Be Anxious for Nothing

Before I had kids, a wise woman made a statement I have never forgotten: “The theory of a baby and the reality of one are two very different things.” As a young woman with hopes of raising a family, I grasped her meaning only slightly. Once that first baby scream hit the airwaves in the delivery room, my understanding grew immediately.

There is no way to prepare for motherhood. Worse, no one tells you that the rules change every three to five years as the littles grow into bundles of miniature energy balls, ultimately developing into bigger humans with their own thoughts and ideas — lots of them that they don’t mind expressing.

In all these stages, a mother prays, sometimes for patience, others for wisdom, some days  simple survival. As our kids grow older and we learn to navigate the hurricane level storm waves that teenage-hood and young adult land bring along, our prayers can get desperate, pleading, and fearful. On those days, my wise female friend’s words ring back in my ear with a slight alteration: “The theory of raising teenagers and the reality are two very different things.”

Before we have kids or teenagers, we brimmed with ideas on how it would go, what we would do in each situation, or how our kids would act, do, say, and be. Let’s pause and moment and laugh. If there is one thing we know now, very little of that ends up being true.  The truth is the only thing most of us know in these situations is that prayer is our greatest weapon, and if we want to boost those prayers, we pray scripture over those wild and wooly almost adults.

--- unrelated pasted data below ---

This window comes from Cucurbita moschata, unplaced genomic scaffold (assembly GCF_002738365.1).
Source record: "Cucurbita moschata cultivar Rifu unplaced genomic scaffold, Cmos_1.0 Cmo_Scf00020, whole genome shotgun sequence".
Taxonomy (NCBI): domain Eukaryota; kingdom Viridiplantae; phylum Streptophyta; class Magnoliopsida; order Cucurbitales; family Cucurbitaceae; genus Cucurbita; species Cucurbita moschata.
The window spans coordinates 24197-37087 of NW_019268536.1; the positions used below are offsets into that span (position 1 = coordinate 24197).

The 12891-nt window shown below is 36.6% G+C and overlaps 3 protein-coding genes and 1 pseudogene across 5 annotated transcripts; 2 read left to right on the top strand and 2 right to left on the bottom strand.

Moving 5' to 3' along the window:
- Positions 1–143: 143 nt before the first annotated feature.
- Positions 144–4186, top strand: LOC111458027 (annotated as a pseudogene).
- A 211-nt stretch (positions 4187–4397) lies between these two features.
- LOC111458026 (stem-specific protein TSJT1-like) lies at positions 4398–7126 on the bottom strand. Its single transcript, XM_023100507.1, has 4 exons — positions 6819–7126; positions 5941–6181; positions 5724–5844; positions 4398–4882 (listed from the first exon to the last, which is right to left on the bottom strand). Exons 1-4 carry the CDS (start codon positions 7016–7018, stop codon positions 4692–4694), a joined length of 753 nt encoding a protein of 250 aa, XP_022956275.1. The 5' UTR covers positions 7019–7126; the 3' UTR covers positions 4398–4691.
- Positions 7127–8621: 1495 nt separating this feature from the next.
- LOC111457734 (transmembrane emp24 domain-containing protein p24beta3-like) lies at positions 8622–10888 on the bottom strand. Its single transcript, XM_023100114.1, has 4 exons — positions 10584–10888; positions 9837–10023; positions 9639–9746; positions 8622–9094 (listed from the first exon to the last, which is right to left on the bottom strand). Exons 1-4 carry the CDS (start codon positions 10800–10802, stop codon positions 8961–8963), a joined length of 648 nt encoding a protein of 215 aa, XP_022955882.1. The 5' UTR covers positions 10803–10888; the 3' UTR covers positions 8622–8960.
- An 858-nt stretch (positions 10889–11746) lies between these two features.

In these past two years, I’ve learned one thing. I don’t pray out of fear for my children. I will not live in anxiety and worry because I serve a God who loves my kids more than I do and will chase them to the corners of the world should they decide to run there. What a comfort!

At such a crossroads place like almost adult-hood (those years from the last part of high school through college or the working world), I’ve learned that one prayer brings my heart peace. One prayer that covers all those little worries and hopes for the future.

{I} ask God to give you a complete understanding of what He wants to do in your lives and {I} ask Him to make you wise with spiritual wisdom. Then the way you live will always honor and please the Lord, and you will continually do good, kind things for others. All the while, you will learn to know God better and better (Colossians 1:9b-10). 

With God chasing them and our prayers for their greater understanding of who He truly is, we can have peace. As we pray this prayer, we can also ask the Lord to reveal those moments to us when he makes himself known to our kids. And my friend, he will. He does! I know this to be true.

So if you are pleading with God over your children in a million different areas, or maybe it’s just one vital area, keep it up. Join me in claiming this verse from Colossians and let’s watch together as the Lord reveals himself in the most delightful, maybe a little painful, but always loving way to our kiddos — I mean, to our almost adults.